Who Are "Climate Refugees"? Academic Engagement in the Post-Truth Era
Chapter in an edited book (author)

Other information
AbstractClimate change impacts human mobility in multiple ways. Analytical studies in the last twenty years have shown that, because the causal relation between climate change and migration is indirect and complex, it is rarely, if ever, possible to attribute a particular migrant to climate change in any meaningful way. Nevertheless, by and large, the law and policy literature has ignored these findings. Many in the field continue to talk about “climate refugees” as if they were a definite population, and of “climate migration” as if it was a distinct phenomenon. This chapter seeks to understand this persistent disconnect between the findings of analytical studies and the analytical premises of much of the law-and-policy literature regarding the climate-migration nexus. Besides issues of academic compartmentalization, the chapter denounces a tendency to frame academic discourses at the service of political advocacy. As a defense of a certain restrain in academic engagement, this chapter suggests that even the most pressing political causes should not divert us from our function as scholars to do our best endeavor in just telling the truth.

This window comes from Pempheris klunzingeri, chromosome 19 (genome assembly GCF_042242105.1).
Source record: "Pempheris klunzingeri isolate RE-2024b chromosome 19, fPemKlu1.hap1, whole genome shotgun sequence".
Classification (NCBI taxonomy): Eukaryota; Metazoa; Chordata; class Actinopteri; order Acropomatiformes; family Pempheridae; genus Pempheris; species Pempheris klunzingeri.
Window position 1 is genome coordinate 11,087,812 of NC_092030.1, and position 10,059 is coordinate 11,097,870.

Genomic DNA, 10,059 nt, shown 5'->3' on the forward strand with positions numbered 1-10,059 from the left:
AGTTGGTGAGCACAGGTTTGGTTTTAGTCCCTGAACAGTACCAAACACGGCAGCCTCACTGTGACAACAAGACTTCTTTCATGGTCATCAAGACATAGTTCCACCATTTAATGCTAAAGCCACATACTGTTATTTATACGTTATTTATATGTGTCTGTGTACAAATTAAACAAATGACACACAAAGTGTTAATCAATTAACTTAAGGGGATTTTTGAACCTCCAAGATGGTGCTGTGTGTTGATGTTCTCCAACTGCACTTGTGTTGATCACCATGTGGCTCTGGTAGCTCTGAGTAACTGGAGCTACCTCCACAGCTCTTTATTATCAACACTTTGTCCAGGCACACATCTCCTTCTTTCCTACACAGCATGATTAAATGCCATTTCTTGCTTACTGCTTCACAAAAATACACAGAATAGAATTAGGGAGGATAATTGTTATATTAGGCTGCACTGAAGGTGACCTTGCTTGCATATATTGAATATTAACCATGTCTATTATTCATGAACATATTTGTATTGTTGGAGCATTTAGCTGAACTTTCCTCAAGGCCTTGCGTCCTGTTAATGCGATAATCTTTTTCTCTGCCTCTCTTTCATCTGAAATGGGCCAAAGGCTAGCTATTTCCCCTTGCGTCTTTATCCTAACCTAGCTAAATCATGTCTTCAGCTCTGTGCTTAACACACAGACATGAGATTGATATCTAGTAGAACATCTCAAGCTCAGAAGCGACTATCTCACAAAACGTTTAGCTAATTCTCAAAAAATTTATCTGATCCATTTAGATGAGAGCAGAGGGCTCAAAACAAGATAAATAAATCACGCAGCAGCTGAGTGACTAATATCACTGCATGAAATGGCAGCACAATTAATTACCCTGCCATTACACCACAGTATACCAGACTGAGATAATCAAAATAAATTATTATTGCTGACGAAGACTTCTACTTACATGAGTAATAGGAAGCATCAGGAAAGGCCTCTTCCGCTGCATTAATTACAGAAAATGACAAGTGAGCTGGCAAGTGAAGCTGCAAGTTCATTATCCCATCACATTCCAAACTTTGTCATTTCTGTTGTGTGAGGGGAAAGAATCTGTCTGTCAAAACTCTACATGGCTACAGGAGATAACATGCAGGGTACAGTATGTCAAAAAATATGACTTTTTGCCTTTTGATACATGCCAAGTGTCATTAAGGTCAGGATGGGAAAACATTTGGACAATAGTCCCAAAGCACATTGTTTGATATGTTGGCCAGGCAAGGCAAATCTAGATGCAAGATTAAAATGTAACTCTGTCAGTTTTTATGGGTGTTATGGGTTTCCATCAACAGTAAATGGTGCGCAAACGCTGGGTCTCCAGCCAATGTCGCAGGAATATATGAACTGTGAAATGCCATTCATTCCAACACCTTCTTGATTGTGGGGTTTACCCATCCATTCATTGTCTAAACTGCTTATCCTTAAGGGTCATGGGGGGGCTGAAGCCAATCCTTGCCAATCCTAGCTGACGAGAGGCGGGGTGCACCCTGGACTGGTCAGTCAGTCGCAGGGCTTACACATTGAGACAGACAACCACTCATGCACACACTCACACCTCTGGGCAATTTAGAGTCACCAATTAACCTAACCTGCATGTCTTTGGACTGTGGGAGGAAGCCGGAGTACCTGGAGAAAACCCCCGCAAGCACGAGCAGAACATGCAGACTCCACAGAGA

Acceptance Date01/03/2017
All Author(s) ListBenoit Mayer
All Editor(s) ListSimon Behrman, Avidan Kent
Book titleClimate Refugees: Beyond the Legal Impasse?
Series TitleRoutledge Studies in Environmental Migration, Displacement and Resettlement
Pages89 - 100
LanguagesEnglish-United Kingdom

Last updated on 2018-12-07 at 15:20